Every sentence works well on its own, but they aren’t flowing together to me. The first sentence is this very visceral, immediate description filtered through the characters senses (which I love). Then you ‘zoom out’ and give a broad-pan image of the setting that is comparatively very distant and doesn’t feel like it’s in the moment, after all, his eyes are closed, he can’t see the container ships. Then we’re back up close and personal with the characters immediate thoughts again. It creates a very bumpy effect, like a shaky camera.

I would read on though, It made me curious about why a guy who is apparently dreading something that afternoon is taking a nap on a riverbank instead of preparing. However, I’d expect to get an answer to that contradiction Pretty quickly so it doesn’t start to feel like an inconsistency.
 
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abdall

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“I don’t know why you bother with the locks and chains. It's so needlessly dramatic. I'm right where I want to be, you know.”
 

Nether

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“I don’t know why you bother with the locks and chains. It's so needlessly dramatic. I'm right where I want to be, you know.”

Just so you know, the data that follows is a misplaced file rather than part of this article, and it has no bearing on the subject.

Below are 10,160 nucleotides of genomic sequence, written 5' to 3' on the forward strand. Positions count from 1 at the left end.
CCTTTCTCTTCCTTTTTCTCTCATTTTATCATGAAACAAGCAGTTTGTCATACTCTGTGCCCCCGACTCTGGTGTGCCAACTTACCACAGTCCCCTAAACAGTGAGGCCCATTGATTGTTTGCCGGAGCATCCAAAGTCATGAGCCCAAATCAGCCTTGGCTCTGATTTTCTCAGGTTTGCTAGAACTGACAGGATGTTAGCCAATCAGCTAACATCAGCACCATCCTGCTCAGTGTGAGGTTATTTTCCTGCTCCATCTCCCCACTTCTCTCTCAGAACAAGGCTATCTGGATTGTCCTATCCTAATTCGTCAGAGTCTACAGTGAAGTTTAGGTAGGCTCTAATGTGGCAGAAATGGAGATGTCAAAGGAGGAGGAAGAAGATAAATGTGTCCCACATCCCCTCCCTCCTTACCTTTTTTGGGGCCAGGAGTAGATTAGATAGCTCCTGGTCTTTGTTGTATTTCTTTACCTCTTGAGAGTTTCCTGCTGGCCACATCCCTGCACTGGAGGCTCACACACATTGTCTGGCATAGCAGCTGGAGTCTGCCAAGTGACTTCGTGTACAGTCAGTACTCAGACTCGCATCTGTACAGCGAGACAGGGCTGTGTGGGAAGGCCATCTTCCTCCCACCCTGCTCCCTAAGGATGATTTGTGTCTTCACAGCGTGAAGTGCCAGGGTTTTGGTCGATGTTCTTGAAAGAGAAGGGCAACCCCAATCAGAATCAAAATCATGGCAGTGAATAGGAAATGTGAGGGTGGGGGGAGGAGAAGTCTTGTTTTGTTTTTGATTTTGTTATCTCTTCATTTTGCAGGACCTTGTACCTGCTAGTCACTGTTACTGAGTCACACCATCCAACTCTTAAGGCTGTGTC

You know, when I first glanced at it, I thought this was something for another topic :LOL:

Personally, I'm not a fan of starting a novel with an unattributed three lines of dialogue. It takes me that much longer to feel grounded, which means it takes me longer to get engaged in the story. But readers are different.

Beyond that, you have "know" twice in the first three sentences. (You could change the first one to "I'm not sure why you bother..." or just cut the "you know" to remove the repetition.)

I feel like the first sentence could be phrased a little better, but it works. Personally, because I have a lot of bad habits, I'd probably combine the first and second sentences with a hyphen to make it punchier. However, something about the combination of the three sentences is a little jarring and takes me out of the scene (which I'm not grounded in anyway) almost immediately. I think it's because the combination of the second and third sentences winds up being a bit much because it feels like you're jumping from one thing to another.